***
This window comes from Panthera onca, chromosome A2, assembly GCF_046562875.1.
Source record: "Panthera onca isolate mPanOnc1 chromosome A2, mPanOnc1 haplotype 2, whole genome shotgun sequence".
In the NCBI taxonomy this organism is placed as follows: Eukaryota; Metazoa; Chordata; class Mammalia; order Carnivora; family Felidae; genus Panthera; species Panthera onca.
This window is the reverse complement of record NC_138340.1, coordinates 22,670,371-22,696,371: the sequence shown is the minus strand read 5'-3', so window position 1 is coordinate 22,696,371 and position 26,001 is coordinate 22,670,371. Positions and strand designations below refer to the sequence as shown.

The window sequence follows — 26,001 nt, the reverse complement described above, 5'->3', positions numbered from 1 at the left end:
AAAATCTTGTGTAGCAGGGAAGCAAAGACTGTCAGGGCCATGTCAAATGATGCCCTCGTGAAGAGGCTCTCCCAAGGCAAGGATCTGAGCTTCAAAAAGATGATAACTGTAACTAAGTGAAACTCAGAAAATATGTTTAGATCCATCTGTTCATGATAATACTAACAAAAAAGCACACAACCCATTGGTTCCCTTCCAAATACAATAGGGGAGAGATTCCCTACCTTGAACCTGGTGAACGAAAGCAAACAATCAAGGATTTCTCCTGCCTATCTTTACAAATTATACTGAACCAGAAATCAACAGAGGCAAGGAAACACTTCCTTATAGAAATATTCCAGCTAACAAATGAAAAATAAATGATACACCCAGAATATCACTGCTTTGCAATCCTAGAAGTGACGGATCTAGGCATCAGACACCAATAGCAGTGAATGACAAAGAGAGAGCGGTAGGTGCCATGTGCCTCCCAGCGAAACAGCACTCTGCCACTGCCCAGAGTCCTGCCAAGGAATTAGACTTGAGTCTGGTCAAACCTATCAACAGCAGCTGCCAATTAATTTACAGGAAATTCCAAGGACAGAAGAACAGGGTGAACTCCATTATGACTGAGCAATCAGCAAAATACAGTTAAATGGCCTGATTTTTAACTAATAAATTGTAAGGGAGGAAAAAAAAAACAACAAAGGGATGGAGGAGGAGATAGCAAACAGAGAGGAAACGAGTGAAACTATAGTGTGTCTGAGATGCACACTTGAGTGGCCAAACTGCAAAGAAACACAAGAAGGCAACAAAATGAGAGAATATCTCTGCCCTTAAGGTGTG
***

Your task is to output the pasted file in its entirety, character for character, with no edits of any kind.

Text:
This window comes from Panthera onca, chromosome A2, assembly GCF_046562875.1.
Source record: "Panthera onca isolate mPanOnc1 chromosome A2, mPanOnc1 haplotype 2, whole genome shotgun sequence".
In the NCBI taxonomy this organism is placed as follows: Eukaryota; Metazoa; Chordata; class Mammalia; order Carnivora; family Felidae; genus Panthera; species Panthera onca.
This window is the reverse complement of record NC_138340.1, coordinates 22,670,371-22,696,371: the sequence shown is the minus strand read 5'-3', so window position 1 is coordinate 22,696,371 and position 26,001 is coordinate 22,670,371. Positions and strand designations below refer to the sequence as shown.

The window sequence follows — 26,001 nt, the reverse complement described above, 5'->3', positions numbered from 1 at the left end:
AAAATCTTGTGTAGCAGGGAAGCAAAGACTGTCAGGGCCATGTCAAATGATGCCCTCGTGAAGAGGCTCTCCCAAGGCAAGGATCTGAGCTTCAAAAAGATGATAACTGTAACTAAGTGAAACTCAGAAAATATGTTTAGATCCATCTGTTCATGATAATACTAACAAAAAAGCACACAACCCATTGGTTCCCTTCCAAATACAATAGGGGAGAGATTCCCTACCTTGAACCTGGTGAACGAAAGCAAACAATCAAGGATTTCTCCTGCCTATCTTTACAAATTATACTGAACCAGAAATCAACAGAGGCAAGGAAACACTTCCTTATAGAAATATTCCAGCTAACAAATGAAAAATAAATGATACACCCAGAATATCACTGCTTTGCAATCCTAGAAGTGACGGATCTAGGCATCAGACACCAATAGCAGTGAATGACAAAGAGAGAGCGGTAGGTGCCATGTGCCTCCCAGCGAAACAGCACTCTGCCACTGCCCAGAGTCCTGCCAAGGAATTAGACTTGAGTCTGGTCAAACCTATCAACAGCAGCTGCCAATTAATTTACAGGAAATTCCAAGGACAGAAGAACAGGGTGAACTCCATTATGACTGAGCAATCAGCAAAATACAGTTAAATGGCCTGATTTTTAACTAATAAATTGTAAGGGAGGAAAAAAAAAACAACAAAGGGATGGAGGAGGAGATAGCAAACAGAGAGGAAACGAGTGAAACTATAGTGTGTCTGAGATGCACACTTGAGTGGCCAAACTGCAAAGAAACACAAGAAGGCAACAAAATGAGAGAATATCTCTGCCCTTAAGGTGTG